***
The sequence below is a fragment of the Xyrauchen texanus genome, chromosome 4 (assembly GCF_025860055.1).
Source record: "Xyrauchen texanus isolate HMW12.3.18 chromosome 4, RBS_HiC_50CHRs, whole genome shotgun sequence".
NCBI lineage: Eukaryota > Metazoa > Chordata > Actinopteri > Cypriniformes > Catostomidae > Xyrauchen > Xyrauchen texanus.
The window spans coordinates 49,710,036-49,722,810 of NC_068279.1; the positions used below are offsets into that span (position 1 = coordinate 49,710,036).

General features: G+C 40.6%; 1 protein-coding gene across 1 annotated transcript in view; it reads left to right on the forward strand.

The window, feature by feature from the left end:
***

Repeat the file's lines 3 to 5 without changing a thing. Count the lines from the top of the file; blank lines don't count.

NCBI lineage: Eukaryota > Metazoa > Chordata > Actinopteri > Cypriniformes > Catostomidae > Xyrauchen > Xyrauchen texanus.
The window spans coordinates 49,710,036-49,722,810 of NC_068279.1; the positions used below are offsets into that span (position 1 = coordinate 49,710,036).

General features: G+C 40.6%; 1 protein-coding gene across 1 annotated transcript in view; it reads left to right on the forward strand.